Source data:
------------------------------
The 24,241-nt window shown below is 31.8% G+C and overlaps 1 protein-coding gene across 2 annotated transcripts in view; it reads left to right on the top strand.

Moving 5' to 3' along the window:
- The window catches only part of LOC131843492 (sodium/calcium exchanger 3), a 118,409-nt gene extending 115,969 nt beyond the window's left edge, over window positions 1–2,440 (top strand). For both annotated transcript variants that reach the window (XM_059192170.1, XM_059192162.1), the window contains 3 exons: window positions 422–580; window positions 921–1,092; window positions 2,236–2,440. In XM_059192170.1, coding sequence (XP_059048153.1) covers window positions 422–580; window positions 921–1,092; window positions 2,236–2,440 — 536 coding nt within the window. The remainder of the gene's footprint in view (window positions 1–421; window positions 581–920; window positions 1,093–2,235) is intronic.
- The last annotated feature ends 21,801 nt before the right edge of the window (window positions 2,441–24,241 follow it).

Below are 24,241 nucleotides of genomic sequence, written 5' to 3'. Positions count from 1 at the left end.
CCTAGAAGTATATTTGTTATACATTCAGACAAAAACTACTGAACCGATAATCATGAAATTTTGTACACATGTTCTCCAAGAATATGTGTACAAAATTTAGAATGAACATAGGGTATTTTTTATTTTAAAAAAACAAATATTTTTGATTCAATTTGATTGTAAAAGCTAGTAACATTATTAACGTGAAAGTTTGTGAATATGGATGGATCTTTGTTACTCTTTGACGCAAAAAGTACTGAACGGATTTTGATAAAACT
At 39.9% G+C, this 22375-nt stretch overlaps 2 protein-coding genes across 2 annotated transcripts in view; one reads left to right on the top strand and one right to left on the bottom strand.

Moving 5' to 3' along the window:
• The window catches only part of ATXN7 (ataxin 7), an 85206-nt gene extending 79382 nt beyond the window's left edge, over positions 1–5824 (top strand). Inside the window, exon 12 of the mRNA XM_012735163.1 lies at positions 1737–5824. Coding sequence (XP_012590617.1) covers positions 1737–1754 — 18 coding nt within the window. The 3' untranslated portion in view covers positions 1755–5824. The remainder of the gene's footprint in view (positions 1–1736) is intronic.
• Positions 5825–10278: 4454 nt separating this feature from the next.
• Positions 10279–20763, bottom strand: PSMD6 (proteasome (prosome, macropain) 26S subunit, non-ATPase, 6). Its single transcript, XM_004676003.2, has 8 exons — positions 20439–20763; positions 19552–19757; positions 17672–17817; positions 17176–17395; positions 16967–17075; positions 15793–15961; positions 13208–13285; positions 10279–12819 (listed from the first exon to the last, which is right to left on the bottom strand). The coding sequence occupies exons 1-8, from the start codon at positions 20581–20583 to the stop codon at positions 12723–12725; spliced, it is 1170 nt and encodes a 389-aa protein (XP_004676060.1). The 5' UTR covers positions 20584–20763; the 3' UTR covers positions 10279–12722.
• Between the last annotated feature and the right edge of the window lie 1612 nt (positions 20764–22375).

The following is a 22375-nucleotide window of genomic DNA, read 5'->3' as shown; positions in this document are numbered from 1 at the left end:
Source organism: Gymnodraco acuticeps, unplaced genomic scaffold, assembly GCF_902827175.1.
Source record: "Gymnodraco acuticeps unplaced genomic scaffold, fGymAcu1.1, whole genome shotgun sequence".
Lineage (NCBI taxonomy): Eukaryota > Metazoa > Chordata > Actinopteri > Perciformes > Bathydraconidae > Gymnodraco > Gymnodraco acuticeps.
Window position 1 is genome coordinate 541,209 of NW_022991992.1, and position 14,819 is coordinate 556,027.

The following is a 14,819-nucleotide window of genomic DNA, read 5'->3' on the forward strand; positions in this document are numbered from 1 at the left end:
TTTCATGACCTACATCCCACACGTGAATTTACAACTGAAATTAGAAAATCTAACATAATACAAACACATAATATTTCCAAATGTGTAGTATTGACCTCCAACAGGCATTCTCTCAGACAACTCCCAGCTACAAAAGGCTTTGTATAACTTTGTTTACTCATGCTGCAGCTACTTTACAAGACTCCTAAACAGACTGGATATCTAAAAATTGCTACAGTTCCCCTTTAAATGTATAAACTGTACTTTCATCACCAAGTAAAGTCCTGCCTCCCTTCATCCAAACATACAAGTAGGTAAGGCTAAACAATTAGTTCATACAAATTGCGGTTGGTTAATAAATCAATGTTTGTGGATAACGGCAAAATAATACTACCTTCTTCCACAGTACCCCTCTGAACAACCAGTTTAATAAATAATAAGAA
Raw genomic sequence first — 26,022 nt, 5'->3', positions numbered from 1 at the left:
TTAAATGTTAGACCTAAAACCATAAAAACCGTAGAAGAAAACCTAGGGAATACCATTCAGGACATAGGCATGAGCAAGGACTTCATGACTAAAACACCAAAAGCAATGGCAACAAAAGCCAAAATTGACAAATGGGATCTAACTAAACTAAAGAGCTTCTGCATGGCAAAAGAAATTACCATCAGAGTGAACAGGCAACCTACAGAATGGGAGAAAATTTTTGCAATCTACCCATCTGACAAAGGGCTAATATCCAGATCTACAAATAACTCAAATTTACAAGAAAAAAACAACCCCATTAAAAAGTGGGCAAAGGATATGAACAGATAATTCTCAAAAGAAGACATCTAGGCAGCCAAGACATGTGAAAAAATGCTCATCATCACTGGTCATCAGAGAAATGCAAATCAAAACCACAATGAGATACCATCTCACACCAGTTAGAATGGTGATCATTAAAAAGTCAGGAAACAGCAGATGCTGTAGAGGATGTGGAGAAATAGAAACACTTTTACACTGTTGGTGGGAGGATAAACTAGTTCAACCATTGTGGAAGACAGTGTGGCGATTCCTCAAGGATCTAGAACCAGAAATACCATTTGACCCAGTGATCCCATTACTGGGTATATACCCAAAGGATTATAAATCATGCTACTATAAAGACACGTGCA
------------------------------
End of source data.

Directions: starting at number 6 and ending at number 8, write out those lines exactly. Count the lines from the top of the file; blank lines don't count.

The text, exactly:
CCTAGAAGTATATTTGTTATACATTCAGACAAAAACTACTGAACCGATAATCATGAAATTTTGTACACATGTTCTCCAAGAATATGTGTACAAAATTTAGAATGAACATAGGGTATTTTTTATTTTAAAAAAACAAATATTTTTGATTCAATTTGATTGTAAAAGCTAGTAACATTATTAACGTGAAAGTTTGTGAATATGGATGGATCTTTGTTACTCTTTGACGCAAAAAGTACTGAACGGATTTTGATAAAACT
At 39.9% G+C, this 22375-nt stretch overlaps 2 protein-coding genes across 2 annotated transcripts in view; one reads left to right on the top strand and one right to left on the bottom strand.

Moving 5' to 3' along the window: